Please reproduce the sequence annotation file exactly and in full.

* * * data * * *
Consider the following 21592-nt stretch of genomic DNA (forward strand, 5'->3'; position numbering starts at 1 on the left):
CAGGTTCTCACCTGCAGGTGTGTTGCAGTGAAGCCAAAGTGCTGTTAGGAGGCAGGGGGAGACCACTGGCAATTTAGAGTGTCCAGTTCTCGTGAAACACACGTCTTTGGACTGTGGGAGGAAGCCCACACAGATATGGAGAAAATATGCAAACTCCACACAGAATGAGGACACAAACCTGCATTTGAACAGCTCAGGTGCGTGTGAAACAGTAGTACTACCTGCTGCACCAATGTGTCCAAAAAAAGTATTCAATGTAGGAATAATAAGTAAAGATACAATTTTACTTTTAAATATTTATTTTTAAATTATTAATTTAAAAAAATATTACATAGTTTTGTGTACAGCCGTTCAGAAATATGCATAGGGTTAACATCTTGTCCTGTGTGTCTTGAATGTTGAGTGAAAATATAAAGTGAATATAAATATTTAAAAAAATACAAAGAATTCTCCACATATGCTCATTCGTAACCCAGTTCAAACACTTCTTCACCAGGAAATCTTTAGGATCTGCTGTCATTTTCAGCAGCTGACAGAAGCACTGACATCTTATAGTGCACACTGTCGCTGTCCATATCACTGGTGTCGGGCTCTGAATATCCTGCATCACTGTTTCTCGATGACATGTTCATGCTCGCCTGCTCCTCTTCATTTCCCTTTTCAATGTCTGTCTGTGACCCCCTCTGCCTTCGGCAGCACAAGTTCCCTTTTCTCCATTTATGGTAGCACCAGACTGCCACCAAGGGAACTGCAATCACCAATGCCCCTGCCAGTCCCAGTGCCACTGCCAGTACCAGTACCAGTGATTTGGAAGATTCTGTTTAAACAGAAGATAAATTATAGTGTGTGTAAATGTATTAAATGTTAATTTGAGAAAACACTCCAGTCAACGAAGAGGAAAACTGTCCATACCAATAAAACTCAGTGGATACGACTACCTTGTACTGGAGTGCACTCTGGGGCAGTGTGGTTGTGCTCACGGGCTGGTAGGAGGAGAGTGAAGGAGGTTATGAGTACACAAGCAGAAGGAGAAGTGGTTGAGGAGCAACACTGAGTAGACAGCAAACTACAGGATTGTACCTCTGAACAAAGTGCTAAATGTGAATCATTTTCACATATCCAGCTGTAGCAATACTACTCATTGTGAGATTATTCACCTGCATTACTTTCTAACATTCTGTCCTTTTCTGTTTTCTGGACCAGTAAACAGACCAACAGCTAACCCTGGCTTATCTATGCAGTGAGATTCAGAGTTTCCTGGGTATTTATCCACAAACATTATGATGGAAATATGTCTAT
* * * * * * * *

Consider the following 21592-nt stretch of genomic DNA (forward strand, 5'->3'; position numbering starts at 1 on the left):
CAGGTTCTCACCTGCAGGTGTGTTGCAGTGAAGCCAAAGTGCTGTTAGGAGGCAGGGGGAGACCACTGGCAATTTAGAGTGTCCAGTTCTCGTGAAACACACGTCTTTGGACTGTGGGAGGAAGCCCACACAGATATGGAGAAAATATGCAAACTCCACACAGAATGAGGACACAAACCTGCATTTGAACAGCTCAGGTGCGTGTGAAACAGTAGTACTACCTGCTGCACCAATGTGTCCAAAAAAAGTATTCAATGTAGGAATAATAAGTAAAGATACAATTTTACTTTTAAATATTTATTTTTAAATTATTAATTTAAAAAAATATTACATAGTTTTGTGTACAGCCGTTCAGAAATATGCATAGGGTTAACATCTTGTCCTGTGTGTCTTGAATGTTGAGTGAAAATATAAAGTGAATATAAATATTTAAAAAAATACAAAGAATTCTCCACATATGCTCATTCGTAACCCAGTTCAAACACTTCTTCACCAGGAAATCTTTAGGATCTGCTGTCATTTTCAGCAGCTGACAGAAGCACTGACATCTTATAGTGCACACTGTCGCTGTCCATATCACTGGTGTCGGGCTCTGAATATCCTGCATCACTGTTTCTCGATGACATGTTCATGCTCGCCTGCTCCTCTTCATTTCCCTTTTCAATGTCTGTCTGTGACCCCCTCTGCCTTCGGCAGCACAAGTTCCCTTTTCTCCATTTATGGTAGCACCAGACTGCCACCAAGGGAACTGCAATCACCAATGCCCCTGCCAGTCCCAGTGCCACTGCCAGTACCAGTACCAGTGATTTGGAAGATTCTGTTTAAACAGAAGATAAATTATAGTGTGTGTAAATGTATTAAATGTTAATTTGAGAAAACACTCCAGTCAACGAAGAGGAAAACTGTCCATACCAATAAAACTCAGTGGATACGACTACCTTGTACTGGAGTGCACTCTGGGGCAGTGTGGTTGTGCTCACGGGCTGGTAGGAGGAGAGTGAAGGAGGTTATGAGTACACAAGCAGAAGGAGAAGTGGTTGAGGAGCAACACTGAGTAGACAGCAAACTACAGGATTGTACCTCTGAACAAAGTGCTAAATGTGAATCATTTTCACATATCCAGCTGTAGCAATACTACTCATTGTGAGATTATTCACCTGCATTACTTTCTAACATTCTGTCCTTTTCTGTTTTCTGGACCAGTAAACAGACCAACAGCTAACCCTGGCTTATCTATGCAGTGAGATTCAGAGTTTCCTGGGTATTTATCCACAAACATTATGATGGAAATATGTCTAT